Why using your hands might be good for you

Last week I bought a slightly unusual lawnmower and it took some finding I can tell you. My search started with fruitless visits to the major DIY retailers where my enquiries were met with baffled looks and the kind of sympathetic expressions that are reserved for the mad. I tried a few specialists who did at least suggest that they might be able to get me one but at a price that implied it was made by Bentley. In the end I went online and even this wasn’t easy. eBay had plenty of vintage models requiring ‘TLC’ and / or the manufacture of parts involving the use of a lathe and Gumtree had some that looked as though they had been at the bottom of a well for a decade or more. But eventually I found what I was looking for and it arrived the following day in a surprisingly un-lawnmower sized box. Continue reading “Why using your hands might be good for you”

Have we done our best creative work by 30?

Age Shall Weary Us

martin roberts
The Author under 30. Considering his best creative work.

Last year I met the parents of the friend of one my step-children. He was a retired Naval Officer, she a semi-retired nurse. As we stood in the kitchen exchanging small talk over a cup of coffee I was struck how like the archetype of parents they were. Then another thought struck me; wasn’t I an archetypal parent as well? After all, give or take a year we were the same age, I had children too, we discussed the iniquity of university tuition fees, we shared concerns about our children’s future in the ‘current climate’, we worried how they would ever afford to buy a house and laughed about them looking after us in our old age. Damn! Despite of how I perceived myself I was looking into a mirror – I am not 17, I’m 57. Continue reading “Have we done our best creative work by 30?”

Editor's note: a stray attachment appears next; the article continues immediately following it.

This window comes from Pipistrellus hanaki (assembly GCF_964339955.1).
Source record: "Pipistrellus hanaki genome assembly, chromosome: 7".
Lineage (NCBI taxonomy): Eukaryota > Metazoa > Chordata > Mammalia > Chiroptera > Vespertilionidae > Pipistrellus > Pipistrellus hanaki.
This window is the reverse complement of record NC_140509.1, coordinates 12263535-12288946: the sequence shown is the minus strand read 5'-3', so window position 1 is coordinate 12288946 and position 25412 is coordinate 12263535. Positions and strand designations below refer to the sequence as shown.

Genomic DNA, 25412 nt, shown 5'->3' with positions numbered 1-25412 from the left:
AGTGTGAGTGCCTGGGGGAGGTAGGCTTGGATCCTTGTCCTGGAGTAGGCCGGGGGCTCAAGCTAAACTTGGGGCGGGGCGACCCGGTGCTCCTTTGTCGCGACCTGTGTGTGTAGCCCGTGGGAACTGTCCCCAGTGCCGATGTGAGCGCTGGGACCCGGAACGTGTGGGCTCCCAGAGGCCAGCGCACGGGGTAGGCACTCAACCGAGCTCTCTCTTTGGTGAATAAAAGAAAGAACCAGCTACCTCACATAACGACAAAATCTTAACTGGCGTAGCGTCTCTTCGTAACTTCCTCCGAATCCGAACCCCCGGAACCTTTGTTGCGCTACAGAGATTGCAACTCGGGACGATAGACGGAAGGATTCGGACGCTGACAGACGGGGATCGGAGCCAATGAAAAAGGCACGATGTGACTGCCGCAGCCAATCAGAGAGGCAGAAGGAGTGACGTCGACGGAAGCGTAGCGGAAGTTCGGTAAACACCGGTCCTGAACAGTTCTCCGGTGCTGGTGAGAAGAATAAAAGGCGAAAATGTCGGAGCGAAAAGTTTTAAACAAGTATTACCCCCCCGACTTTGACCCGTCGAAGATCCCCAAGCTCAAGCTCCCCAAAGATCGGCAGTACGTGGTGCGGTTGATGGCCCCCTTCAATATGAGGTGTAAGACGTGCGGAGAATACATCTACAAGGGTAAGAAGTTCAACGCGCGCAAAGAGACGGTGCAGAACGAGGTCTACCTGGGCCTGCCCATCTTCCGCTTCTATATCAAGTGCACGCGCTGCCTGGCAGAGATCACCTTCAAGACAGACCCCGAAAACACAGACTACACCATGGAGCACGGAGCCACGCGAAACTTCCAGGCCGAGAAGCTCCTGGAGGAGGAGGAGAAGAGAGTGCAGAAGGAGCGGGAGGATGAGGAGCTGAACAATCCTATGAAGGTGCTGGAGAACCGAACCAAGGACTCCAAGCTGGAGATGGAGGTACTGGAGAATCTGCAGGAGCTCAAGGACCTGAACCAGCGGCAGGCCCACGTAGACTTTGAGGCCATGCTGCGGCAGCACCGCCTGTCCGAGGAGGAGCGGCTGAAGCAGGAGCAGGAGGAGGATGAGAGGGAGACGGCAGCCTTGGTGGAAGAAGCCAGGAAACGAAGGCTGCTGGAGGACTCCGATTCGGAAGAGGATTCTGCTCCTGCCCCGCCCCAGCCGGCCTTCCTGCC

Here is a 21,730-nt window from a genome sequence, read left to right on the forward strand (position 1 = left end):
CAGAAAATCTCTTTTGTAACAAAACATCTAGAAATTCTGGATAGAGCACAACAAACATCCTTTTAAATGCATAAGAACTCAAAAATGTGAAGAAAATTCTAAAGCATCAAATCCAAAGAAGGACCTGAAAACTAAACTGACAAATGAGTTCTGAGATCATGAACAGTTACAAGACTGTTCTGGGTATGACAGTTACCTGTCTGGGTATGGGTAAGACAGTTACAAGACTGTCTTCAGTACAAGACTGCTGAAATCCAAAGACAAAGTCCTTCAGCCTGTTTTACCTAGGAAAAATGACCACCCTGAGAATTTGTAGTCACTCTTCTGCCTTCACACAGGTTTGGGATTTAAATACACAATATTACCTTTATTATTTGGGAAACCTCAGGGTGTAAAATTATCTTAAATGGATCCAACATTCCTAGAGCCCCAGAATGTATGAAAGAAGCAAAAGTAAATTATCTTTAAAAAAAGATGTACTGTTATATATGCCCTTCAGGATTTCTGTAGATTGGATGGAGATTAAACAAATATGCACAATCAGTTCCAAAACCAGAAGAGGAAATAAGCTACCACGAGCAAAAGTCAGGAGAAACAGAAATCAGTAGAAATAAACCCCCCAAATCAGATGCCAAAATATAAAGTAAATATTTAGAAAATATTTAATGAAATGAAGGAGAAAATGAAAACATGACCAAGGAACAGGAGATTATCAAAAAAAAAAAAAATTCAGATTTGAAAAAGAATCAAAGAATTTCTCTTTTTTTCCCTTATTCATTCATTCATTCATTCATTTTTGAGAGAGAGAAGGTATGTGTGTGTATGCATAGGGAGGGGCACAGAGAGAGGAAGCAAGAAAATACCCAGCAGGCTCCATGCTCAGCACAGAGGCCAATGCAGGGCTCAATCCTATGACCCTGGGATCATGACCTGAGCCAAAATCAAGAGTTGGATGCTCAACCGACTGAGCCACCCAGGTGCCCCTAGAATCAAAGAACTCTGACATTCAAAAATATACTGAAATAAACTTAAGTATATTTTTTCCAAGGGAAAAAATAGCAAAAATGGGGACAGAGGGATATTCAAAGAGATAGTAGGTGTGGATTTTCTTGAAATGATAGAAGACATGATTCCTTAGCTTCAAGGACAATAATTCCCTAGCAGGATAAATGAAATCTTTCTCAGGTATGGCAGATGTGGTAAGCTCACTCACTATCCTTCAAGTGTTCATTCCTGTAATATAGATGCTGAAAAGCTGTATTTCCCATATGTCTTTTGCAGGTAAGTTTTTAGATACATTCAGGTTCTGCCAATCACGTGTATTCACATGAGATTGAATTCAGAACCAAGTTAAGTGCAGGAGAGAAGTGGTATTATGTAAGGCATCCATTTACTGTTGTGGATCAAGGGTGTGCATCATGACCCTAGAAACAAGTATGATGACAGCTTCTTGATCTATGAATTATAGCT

Tattoos: look on my works ye mighty and despair.

About a thousand years ago, whilst casting about for the career that, forty years later I am yet to find, I worked as a milkman in north west London. Our yard had a full cast of characters amongst whom was a young lad called Keith. Goodness knows what the intervening years have brought to Keith, let’s hope they have been ones of fulfilment and happiness, but in 1978 there were two interest and two only in his life; Iron Maiden and tattoos. The former passion found it apotheosis in Keith’s Mark II Ford Cortina which, along with sheepskin seats, vinyl roof and metallic paint was kitted out with a set of speakers that entirely obscured the view from the rear window. On starting the engine the speakers would spring into life and the windows, the ground and buildings within several yards would vibrate to the shock sound waves Messrs Harris, Murray, Smith, Dickinson, McBrain and Gers. Continue reading “Tattoos: look on my works ye mighty and despair.”